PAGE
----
We demonstrate that the severity of financial con- straints has declined over time for two reasons: (i) improved access to external funds as evidenced by a decreased reliance on internal cash flows, and (ii) an inward shifting investment frontier with reduced in- vestment opportunities. The decline in financial con- straints coincides with the documented diminishing sensitivity of investment to cash flows, yet we show that cash flows remain a determining factor in helping constrained firms overcome restricted access to ex- ternal capital. There is a flight‐to‐quality during eco- nomic shocks, where the adverse effects following periods of tightened credit are particularly pronounced for smaller firms, with larger firms appearing largely unaffected.

Keywords: capital investment, financial constraints, investment‐cash flow sensitivity, stochastic frontier analysis.

JEL Classification:

G01, G31, G32.

Structural transmissions among investor attention, stock market volatility and trading.

Helmut Herwartz,Fang Xu.

We employ data‐based approaches to identify the transmissions of structural shocks among investor at- tention measured by Google search queries, realised volatilities and trading volumes in the United States, the United Kingdom and the German stock market. The two identification approaches adopted for the structural vector autoregressive analysis are based on independent component analysis and the informa- tional content of disproportional variance changes. Our results show robust evidence that investors' attention affects both volatilities and trading volumes con- temporaneously, whereas the latter two variables lack immediate impacts on investors' attention. Some movements in investors' attention can be traced back to market sentiment.

Keywords:realised volatility, search engine data, structural VAR.

JEL Classification:

G10, G14.

A game of thrones—Dynamics of internal CEO succession and outcome.

Brian Blank,Brandy Hadley,Kristina Minnick,Mia L. Rivolta.

We examine the implications of chief executive offi- cer (CEO) succession methods for firm outcomes and executive incentives. Focusing on internal CEO suc- cessions, we find that the largest U.S. firms typically rely on two types of succession methods, namely, heir apparent and horse race successions. Although heir apparent and horse race CEO candidates have similar qualifications, the consequences of these two succes- sion methods differ significantly. We find that horse race successions induce conflict and are detrimental to firm performance but not necessarily to the newly appointed CEOs. Our findings suggest succession method influences firm performance, executive in- centives and CEO labour markets.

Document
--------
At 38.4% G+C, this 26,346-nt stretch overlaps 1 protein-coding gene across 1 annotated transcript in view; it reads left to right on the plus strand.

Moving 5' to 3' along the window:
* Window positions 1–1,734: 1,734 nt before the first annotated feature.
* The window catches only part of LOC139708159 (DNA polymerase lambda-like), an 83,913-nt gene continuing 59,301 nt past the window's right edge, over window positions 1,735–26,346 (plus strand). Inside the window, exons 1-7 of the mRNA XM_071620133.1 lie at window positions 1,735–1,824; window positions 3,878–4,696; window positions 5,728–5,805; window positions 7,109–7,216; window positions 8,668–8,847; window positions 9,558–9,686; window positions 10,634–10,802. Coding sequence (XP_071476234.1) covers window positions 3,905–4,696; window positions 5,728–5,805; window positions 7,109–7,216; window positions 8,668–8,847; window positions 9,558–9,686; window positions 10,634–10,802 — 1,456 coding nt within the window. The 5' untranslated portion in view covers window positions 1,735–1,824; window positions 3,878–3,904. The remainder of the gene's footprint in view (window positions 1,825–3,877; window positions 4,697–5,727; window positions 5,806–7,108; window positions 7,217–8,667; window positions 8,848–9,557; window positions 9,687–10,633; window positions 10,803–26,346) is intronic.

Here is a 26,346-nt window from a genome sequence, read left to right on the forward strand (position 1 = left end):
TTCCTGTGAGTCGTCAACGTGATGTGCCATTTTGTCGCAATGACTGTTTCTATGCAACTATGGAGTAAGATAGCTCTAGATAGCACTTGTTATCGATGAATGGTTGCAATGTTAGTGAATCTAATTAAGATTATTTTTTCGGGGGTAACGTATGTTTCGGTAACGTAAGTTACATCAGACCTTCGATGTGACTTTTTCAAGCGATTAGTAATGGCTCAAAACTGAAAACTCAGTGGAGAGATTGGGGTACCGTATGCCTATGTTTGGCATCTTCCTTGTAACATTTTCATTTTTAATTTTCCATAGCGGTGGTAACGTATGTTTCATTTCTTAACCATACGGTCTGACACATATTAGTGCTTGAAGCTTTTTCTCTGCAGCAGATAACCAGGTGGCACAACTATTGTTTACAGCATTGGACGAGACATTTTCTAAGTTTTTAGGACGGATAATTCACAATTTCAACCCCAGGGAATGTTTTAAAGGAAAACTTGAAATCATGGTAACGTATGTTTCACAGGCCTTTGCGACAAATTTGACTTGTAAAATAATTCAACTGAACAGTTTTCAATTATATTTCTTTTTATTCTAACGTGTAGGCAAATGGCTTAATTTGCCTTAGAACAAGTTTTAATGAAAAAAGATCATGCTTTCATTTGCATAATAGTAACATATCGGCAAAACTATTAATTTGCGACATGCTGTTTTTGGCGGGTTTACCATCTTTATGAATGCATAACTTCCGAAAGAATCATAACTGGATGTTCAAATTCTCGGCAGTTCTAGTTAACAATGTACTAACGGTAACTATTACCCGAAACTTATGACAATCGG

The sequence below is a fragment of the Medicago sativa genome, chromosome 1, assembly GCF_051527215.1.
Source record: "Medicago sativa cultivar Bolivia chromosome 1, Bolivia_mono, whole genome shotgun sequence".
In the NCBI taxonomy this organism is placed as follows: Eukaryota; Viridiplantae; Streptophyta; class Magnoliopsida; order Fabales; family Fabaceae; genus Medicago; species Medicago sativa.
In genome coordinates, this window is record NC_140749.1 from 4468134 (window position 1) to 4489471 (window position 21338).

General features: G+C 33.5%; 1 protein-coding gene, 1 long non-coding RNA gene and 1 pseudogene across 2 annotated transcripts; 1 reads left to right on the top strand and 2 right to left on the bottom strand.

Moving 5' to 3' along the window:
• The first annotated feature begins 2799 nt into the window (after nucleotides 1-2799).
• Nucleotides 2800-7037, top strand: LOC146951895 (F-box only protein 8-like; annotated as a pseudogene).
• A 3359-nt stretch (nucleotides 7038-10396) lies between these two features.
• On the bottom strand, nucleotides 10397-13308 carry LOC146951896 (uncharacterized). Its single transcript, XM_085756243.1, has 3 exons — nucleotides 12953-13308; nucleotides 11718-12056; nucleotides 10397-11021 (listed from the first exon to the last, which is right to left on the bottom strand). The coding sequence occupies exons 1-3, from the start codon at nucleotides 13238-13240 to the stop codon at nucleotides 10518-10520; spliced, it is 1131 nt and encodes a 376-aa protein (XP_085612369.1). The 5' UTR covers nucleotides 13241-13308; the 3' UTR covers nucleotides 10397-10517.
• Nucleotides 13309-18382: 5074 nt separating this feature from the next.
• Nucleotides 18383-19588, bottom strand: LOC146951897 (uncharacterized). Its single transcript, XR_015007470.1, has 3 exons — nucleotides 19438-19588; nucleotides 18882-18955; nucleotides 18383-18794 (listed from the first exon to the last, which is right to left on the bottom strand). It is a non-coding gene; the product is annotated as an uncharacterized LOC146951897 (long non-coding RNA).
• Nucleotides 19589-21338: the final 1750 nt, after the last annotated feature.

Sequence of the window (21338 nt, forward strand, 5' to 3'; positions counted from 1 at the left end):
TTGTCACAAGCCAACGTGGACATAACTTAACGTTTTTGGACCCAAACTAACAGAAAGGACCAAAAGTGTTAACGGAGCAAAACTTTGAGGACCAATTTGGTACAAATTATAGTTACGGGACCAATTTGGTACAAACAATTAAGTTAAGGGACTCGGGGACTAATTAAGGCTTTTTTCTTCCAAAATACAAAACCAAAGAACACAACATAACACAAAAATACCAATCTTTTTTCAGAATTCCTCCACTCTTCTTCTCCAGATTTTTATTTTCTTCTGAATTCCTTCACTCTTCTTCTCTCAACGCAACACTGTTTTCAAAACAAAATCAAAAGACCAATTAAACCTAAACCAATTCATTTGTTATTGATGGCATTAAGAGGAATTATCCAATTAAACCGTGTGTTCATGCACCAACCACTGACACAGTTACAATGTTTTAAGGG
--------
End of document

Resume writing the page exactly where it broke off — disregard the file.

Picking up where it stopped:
Keywords:board of directors, CEO turnover, executive compensation, succession.

JEL Classification:

G30, J33, M52.

European Financial Management, VOL 28:2, March 2022

Are Enhanced Index Funds Enhanced?

Edwin J. Elton, Martin J. Gruber, Andre de Souza.

One of the major trends in the mutual fund industry is the rising importance of passive investing. One of the responses of the investment community to this challenge has been the creation of enhanced return index funds. In this paper, we examine the performance of enhanced index funds and find that they outperform index funds when we analyze both pre-expense performance (management ability) and post-expense performance (investor returns). However, when we use any of several criteria that have been proposed for picking the best fund from among those following some index, index funds outperform enhanced index funds.

Keywords: enhanced index funds, index funds.

JEL Classification:


Does corruption distance affect cross-border acquisitions? Different tales from developed and emerging markets

Chinmoy Ghosh,P.C. Narayan,R. Shyaam Prasadh,M. Thenmozhi.

Using a large sample of cross-border deals, we find an inverted U-shaped relationship between corruption distance and cross-border acquisition (CBA) volume. CBAs involving higher corruption distance show negative post-acquisition performance. However, MNEs with larger equity stake deliver superior gains. We find that the ownership strategy varies with levels of corruption distance. MNEs mitigate adverse selection and moral hazard problems by acquiring targets from a related industry and targets with a foothold. We demonstrate that CBA activity and ownership strategy vary between developed and emerging economies, and both ‘level’ and ‘direction’ of corruption distance are important in its effect on CBAs.

Keywords: Cross border acquisitions; Corruption distance; Ownership structure; Emerging markets; post-acquisition performance.

JEL Classification:

G34, D73, F23, L25.

Manacled short sellers and return premium: New evidence.

Xiao-Ming Li.